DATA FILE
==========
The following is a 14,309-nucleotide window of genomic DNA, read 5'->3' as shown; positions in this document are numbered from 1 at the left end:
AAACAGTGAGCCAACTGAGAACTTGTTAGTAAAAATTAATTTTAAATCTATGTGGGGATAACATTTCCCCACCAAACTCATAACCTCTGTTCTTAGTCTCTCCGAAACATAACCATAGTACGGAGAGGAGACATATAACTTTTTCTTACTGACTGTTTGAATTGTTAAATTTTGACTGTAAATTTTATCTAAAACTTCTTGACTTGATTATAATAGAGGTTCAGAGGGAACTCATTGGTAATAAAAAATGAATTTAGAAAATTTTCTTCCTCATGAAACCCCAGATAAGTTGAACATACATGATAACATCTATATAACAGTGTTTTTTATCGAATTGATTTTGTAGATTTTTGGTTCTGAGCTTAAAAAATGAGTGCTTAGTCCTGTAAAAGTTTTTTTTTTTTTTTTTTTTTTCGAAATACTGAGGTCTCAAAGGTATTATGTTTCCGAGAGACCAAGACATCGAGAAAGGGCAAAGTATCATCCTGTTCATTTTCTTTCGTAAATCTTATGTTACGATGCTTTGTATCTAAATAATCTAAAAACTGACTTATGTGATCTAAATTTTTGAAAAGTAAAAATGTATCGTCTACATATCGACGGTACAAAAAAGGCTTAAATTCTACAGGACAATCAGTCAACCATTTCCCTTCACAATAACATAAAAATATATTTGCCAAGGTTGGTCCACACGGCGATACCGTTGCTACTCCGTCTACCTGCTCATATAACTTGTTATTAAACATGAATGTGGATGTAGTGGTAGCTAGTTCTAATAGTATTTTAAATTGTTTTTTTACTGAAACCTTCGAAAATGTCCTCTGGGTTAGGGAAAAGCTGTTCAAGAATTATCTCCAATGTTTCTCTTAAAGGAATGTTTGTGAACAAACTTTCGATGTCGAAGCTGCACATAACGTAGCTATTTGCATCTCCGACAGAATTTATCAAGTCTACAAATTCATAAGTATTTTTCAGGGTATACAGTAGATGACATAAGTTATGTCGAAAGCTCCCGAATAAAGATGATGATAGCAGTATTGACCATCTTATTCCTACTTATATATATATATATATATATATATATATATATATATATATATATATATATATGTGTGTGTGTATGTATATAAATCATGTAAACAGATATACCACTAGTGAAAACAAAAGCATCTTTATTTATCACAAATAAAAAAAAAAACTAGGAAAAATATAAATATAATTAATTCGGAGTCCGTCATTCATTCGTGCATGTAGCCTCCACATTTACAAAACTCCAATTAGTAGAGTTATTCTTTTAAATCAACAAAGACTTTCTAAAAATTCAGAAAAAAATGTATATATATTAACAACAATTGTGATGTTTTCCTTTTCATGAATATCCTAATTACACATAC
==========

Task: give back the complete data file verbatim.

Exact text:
The following is a 14,309-nucleotide window of genomic DNA, read 5'->3' as shown; positions in this document are numbered from 1 at the left end:
AAACAGTGAGCCAACTGAGAACTTGTTAGTAAAAATTAATTTTAAATCTATGTGGGGATAACATTTCCCCACCAAACTCATAACCTCTGTTCTTAGTCTCTCCGAAACATAACCATAGTACGGAGAGGAGACATATAACTTTTTCTTACTGACTGTTTGAATTGTTAAATTTTGACTGTAAATTTTATCTAAAACTTCTTGACTTGATTATAATAGAGGTTCAGAGGGAACTCATTGGTAATAAAAAATGAATTTAGAAAATTTTCTTCCTCATGAAACCCCAGATAAGTTGAACATACATGATAACATCTATATAACAGTGTTTTTTATCGAATTGATTTTGTAGATTTTTGGTTCTGAGCTTAAAAAATGAGTGCTTAGTCCTGTAAAAGTTTTTTTTTTTTTTTTTTTTTTCGAAATACTGAGGTCTCAAAGGTATTATGTTTCCGAGAGACCAAGACATCGAGAAAGGGCAAAGTATCATCCTGTTCATTTTCTTTCGTAAATCTTATGTTACGATGCTTTGTATCTAAATAATCTAAAAACTGACTTATGTGATCTAAATTTTTGAAAAGTAAAAATGTATCGTCTACATATCGACGGTACAAAAAAGGCTTAAATTCTACAGGACAATCAGTCAACCATTTCCCTTCACAATAACATAAAAATATATTTGCCAAGGTTGGTCCACACGGCGATACCGTTGCTACTCCGTCTACCTGCTCATATAACTTGTTATTAAACATGAATGTGGATGTAGTGGTAGCTAGTTCTAATAGTATTTTAAATTGTTTTTTTACTGAAACCTTCGAAAATGTCCTCTGGGTTAGGGAAAAGCTGTTCAAGAATTATCTCCAATGTTTCTCTTAAAGGAATGTTTGTGAACAAACTTTCGATGTCGAAGCTGCACATAACGTAGCTATTTGCATCTCCGACAGAATTTATCAAGTCTACAAATTCATAAGTATTTTTCAGGGTATACAGTAGATGACATAAGTTATGTCGAAAGCTCCCGAATAAAGATGATGATAGCAGTATTGACCATCTTATTCCTACTTATATATATATATATATATATATATATATATATATATATATATATATATATATGTGTGTGTGTATGTATATAAATCATGTAAACAGATATACCACTAGTGAAAACAAAAGCATCTTTATTTATCACAAATAAAAAAAAAAACTAGGAAAAATATAAATATAATTAATTCGGAGTCCGTCATTCATTCGTGCATGTAGCCTCCACATTTACAAAACTCCAATTAGTAGAGTTATTCTTTTAAATCAACAAAGACTTTCTAAAAATTCAGAAAAAAATGTATATATATTAACAACAATTGTGATGTTTTCCTTTTCATGAATATCCTAATTACACATAC